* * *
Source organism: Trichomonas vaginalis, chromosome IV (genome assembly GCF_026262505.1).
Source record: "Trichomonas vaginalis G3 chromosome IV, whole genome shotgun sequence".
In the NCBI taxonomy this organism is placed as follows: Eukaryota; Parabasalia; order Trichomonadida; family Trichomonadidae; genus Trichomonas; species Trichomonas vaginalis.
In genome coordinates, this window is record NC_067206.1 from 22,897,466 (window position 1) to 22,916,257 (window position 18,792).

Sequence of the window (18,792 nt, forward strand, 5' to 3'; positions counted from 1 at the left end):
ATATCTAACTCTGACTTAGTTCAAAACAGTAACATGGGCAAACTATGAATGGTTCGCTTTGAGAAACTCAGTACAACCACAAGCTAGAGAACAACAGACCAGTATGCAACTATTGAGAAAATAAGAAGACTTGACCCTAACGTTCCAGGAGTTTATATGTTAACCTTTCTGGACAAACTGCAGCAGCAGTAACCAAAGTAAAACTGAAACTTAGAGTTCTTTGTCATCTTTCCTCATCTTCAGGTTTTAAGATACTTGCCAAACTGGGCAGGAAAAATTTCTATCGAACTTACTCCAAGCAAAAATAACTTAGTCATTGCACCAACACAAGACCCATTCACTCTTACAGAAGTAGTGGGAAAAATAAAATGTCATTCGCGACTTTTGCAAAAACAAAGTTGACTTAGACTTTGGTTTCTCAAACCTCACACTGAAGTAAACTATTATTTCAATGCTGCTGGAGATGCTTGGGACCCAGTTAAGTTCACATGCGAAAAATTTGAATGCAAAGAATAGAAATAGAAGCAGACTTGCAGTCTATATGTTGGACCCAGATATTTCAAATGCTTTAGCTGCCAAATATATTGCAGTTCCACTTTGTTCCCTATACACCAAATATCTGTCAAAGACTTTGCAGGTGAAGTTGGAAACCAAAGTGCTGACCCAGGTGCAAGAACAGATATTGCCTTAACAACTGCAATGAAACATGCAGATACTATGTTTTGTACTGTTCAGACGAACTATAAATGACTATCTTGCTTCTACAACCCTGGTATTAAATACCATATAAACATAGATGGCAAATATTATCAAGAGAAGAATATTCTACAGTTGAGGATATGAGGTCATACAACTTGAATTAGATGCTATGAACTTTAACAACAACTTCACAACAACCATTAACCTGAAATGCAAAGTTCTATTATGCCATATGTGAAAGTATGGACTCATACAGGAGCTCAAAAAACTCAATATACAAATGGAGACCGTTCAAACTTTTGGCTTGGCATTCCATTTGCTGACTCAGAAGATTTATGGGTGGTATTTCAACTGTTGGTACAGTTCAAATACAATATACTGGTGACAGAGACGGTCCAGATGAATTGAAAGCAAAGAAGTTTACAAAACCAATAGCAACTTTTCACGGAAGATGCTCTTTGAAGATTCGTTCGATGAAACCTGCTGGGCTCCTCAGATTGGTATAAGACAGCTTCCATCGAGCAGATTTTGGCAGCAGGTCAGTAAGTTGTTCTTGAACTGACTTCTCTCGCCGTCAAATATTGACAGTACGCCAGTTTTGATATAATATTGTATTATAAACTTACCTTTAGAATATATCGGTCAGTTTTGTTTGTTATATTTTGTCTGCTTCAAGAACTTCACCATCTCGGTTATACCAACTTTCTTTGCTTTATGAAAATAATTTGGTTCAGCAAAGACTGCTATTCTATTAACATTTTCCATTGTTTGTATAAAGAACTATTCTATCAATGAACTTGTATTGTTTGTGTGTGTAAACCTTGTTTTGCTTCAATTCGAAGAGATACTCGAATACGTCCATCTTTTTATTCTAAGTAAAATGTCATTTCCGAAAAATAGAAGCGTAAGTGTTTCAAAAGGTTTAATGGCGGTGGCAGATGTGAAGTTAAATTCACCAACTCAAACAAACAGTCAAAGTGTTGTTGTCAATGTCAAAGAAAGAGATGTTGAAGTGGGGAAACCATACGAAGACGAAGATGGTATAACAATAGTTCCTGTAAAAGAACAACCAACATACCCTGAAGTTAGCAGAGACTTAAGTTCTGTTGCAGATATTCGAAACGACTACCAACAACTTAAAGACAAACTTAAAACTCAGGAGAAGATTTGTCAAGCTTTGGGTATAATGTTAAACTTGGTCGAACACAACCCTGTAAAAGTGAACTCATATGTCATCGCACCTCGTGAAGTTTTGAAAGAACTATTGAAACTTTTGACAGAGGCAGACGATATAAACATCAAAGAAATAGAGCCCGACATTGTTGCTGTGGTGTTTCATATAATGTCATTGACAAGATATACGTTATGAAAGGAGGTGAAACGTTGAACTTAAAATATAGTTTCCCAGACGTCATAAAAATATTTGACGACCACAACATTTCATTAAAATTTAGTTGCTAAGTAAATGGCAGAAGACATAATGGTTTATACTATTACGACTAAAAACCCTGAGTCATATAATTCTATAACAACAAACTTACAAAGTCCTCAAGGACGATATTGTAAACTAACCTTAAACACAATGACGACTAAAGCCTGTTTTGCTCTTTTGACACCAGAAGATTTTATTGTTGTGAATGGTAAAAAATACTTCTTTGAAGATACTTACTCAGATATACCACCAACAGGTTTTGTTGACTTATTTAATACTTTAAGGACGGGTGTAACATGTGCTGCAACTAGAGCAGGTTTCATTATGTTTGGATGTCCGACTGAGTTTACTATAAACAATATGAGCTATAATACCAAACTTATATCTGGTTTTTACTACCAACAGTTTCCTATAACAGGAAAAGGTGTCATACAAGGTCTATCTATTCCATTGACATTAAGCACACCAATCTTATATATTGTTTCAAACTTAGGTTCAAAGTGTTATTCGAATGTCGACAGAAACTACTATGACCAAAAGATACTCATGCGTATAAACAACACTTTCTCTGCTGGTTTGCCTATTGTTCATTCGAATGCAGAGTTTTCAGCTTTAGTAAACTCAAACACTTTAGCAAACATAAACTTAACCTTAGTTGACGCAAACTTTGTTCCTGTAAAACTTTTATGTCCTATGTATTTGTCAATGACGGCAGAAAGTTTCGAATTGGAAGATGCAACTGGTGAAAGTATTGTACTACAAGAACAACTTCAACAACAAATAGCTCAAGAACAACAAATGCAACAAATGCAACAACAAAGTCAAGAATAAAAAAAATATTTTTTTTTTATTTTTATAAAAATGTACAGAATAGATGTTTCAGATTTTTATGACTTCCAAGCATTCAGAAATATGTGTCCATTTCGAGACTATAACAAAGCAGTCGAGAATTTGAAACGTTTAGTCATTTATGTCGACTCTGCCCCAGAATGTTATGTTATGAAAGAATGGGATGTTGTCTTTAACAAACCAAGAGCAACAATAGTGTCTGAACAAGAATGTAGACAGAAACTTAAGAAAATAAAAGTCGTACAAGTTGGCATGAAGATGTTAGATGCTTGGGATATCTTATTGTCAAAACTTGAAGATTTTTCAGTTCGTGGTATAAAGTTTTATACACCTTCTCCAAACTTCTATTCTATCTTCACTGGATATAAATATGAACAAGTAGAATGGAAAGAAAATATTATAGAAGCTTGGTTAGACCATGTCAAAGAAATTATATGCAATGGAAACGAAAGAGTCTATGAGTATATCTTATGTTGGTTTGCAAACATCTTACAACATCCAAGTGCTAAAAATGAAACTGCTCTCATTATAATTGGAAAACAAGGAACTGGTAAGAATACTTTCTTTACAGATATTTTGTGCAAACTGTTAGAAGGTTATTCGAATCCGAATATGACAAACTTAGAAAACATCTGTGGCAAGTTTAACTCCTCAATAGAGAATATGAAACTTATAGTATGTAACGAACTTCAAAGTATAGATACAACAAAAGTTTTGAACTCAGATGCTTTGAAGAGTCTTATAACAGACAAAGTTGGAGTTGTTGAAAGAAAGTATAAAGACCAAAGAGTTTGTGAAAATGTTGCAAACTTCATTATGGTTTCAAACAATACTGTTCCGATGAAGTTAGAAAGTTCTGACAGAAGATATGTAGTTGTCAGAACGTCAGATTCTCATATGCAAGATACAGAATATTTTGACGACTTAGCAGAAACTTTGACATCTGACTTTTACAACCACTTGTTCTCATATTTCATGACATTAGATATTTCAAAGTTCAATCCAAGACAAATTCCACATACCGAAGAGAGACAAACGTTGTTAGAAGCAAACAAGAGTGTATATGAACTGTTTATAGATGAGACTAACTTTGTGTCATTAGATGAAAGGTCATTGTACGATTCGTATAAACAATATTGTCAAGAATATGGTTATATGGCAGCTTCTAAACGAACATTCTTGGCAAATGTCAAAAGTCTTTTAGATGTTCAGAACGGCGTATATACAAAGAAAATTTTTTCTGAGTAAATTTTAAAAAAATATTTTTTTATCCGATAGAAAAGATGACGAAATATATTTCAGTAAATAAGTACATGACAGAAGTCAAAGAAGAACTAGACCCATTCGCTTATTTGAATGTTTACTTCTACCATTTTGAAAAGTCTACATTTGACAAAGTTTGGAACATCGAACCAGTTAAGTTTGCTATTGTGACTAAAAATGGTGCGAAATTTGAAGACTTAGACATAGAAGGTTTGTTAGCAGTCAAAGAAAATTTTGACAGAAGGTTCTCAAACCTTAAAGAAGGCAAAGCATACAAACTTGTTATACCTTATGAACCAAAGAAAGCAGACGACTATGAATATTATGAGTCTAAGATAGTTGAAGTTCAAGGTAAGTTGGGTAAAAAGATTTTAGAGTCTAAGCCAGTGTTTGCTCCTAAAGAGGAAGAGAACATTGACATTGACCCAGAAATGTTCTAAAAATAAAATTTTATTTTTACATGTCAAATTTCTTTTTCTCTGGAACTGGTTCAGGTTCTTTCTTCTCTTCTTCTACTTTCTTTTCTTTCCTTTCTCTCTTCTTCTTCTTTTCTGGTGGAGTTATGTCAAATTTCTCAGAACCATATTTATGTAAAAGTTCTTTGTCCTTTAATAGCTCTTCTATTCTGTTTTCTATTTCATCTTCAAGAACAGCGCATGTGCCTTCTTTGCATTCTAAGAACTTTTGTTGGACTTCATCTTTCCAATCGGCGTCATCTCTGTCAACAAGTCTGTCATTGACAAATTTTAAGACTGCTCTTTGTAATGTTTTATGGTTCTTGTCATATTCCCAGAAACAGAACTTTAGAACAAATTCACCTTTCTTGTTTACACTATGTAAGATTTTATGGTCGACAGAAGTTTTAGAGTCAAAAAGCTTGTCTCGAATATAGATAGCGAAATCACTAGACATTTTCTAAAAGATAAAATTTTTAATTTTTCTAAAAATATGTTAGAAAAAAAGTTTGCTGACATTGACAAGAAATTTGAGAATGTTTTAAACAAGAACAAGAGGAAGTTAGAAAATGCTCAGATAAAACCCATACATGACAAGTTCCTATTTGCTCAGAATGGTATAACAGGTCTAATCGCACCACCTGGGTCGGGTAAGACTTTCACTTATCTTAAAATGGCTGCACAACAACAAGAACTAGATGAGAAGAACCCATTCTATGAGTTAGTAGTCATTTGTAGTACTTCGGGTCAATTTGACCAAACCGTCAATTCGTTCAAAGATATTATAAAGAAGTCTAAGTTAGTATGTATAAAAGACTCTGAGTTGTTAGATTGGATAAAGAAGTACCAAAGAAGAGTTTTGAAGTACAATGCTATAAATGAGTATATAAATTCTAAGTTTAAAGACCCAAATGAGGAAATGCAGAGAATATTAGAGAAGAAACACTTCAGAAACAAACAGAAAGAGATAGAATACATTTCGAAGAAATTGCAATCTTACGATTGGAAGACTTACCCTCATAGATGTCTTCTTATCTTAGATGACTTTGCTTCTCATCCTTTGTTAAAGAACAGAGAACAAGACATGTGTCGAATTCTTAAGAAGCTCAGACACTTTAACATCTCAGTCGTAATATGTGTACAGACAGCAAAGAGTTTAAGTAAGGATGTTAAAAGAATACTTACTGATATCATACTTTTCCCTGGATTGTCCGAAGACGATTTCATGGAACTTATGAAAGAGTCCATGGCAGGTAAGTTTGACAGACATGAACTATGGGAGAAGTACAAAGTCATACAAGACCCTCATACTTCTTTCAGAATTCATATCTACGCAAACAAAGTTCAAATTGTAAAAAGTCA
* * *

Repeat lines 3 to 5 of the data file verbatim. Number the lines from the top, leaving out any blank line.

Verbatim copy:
In the NCBI taxonomy this organism is placed as follows: Eukaryota; Parabasalia; order Trichomonadida; family Trichomonadidae; genus Trichomonas; species Trichomonas vaginalis.
In genome coordinates, this window is record NC_067206.1 from 22,897,466 (window position 1) to 22,916,257 (window position 18,792).

Sequence of the window (18,792 nt, forward strand, 5' to 3'; positions counted from 1 at the left end):